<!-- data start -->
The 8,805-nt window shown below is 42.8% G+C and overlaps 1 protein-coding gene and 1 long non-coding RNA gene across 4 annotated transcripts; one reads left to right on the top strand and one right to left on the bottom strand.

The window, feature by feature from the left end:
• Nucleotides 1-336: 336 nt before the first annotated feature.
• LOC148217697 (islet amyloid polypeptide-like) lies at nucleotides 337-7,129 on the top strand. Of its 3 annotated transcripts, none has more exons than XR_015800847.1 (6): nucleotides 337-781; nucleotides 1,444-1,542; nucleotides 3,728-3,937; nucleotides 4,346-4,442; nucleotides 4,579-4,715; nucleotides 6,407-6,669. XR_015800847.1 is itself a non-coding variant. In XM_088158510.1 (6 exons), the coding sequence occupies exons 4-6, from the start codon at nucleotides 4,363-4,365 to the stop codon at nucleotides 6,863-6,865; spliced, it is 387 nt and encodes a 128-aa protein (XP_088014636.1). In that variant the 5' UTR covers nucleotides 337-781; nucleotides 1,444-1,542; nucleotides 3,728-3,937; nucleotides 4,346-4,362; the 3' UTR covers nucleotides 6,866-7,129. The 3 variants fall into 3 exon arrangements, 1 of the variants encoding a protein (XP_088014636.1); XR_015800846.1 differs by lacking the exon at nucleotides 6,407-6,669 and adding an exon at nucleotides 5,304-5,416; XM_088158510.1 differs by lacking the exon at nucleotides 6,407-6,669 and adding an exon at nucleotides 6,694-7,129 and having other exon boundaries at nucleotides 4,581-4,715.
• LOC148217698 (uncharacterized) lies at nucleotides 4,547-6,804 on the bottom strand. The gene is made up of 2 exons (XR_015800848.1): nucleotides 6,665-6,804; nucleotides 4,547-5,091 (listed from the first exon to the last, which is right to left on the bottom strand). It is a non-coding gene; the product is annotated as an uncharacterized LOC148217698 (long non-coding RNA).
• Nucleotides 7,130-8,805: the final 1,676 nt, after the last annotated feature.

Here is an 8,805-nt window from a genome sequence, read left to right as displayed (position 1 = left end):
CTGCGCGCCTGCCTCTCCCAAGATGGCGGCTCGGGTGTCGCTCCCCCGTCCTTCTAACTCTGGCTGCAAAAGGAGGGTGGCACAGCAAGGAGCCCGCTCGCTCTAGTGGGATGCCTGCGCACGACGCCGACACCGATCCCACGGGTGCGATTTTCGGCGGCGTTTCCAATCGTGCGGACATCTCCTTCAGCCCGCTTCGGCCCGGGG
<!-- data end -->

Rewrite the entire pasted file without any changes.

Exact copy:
The 8,805-nt window shown below is 42.8% G+C and overlaps 1 protein-coding gene and 1 long non-coding RNA gene across 4 annotated transcripts; one reads left to right on the top strand and one right to left on the bottom strand.

The window, feature by feature from the left end:
• Nucleotides 1-336: 336 nt before the first annotated feature.
• LOC148217697 (islet amyloid polypeptide-like) lies at nucleotides 337-7,129 on the top strand. Of its 3 annotated transcripts, none has more exons than XR_015800847.1 (6): nucleotides 337-781; nucleotides 1,444-1,542; nucleotides 3,728-3,937; nucleotides 4,346-4,442; nucleotides 4,579-4,715; nucleotides 6,407-6,669. XR_015800847.1 is itself a non-coding variant. In XM_088158510.1 (6 exons), the coding sequence occupies exons 4-6, from the start codon at nucleotides 4,363-4,365 to the stop codon at nucleotides 6,863-6,865; spliced, it is 387 nt and encodes a 128-aa protein (XP_088014636.1). In that variant the 5' UTR covers nucleotides 337-781; nucleotides 1,444-1,542; nucleotides 3,728-3,937; nucleotides 4,346-4,362; the 3' UTR covers nucleotides 6,866-7,129. The 3 variants fall into 3 exon arrangements, 1 of the variants encoding a protein (XP_088014636.1); XR_015800846.1 differs by lacking the exon at nucleotides 6,407-6,669 and adding an exon at nucleotides 5,304-5,416; XM_088158510.1 differs by lacking the exon at nucleotides 6,407-6,669 and adding an exon at nucleotides 6,694-7,129 and having other exon boundaries at nucleotides 4,581-4,715.
• LOC148217698 (uncharacterized) lies at nucleotides 4,547-6,804 on the bottom strand. The gene is made up of 2 exons (XR_015800848.1): nucleotides 6,665-6,804; nucleotides 4,547-5,091 (listed from the first exon to the last, which is right to left on the bottom strand). It is a non-coding gene; the product is annotated as an uncharacterized LOC148217698 (long non-coding RNA).
• Nucleotides 7,130-8,805: the final 1,676 nt, after the last annotated feature.

Here is an 8,805-nt window from a genome sequence, read left to right as displayed (position 1 = left end):
CTGCGCGCCTGCCTCTCCCAAGATGGCGGCTCGGGTGTCGCTCCCCCGTCCTTCTAACTCTGGCTGCAAAAGGAGGGTGGCACAGCAAGGAGCCCGCTCGCTCTAGTGGGATGCCTGCGCACGACGCCGACACCGATCCCACGGGTGCGATTTTCGGCGGCGTTTCCAATCGTGCGGACATCTCCTTCAGCCCGCTTCGGCCCGGGG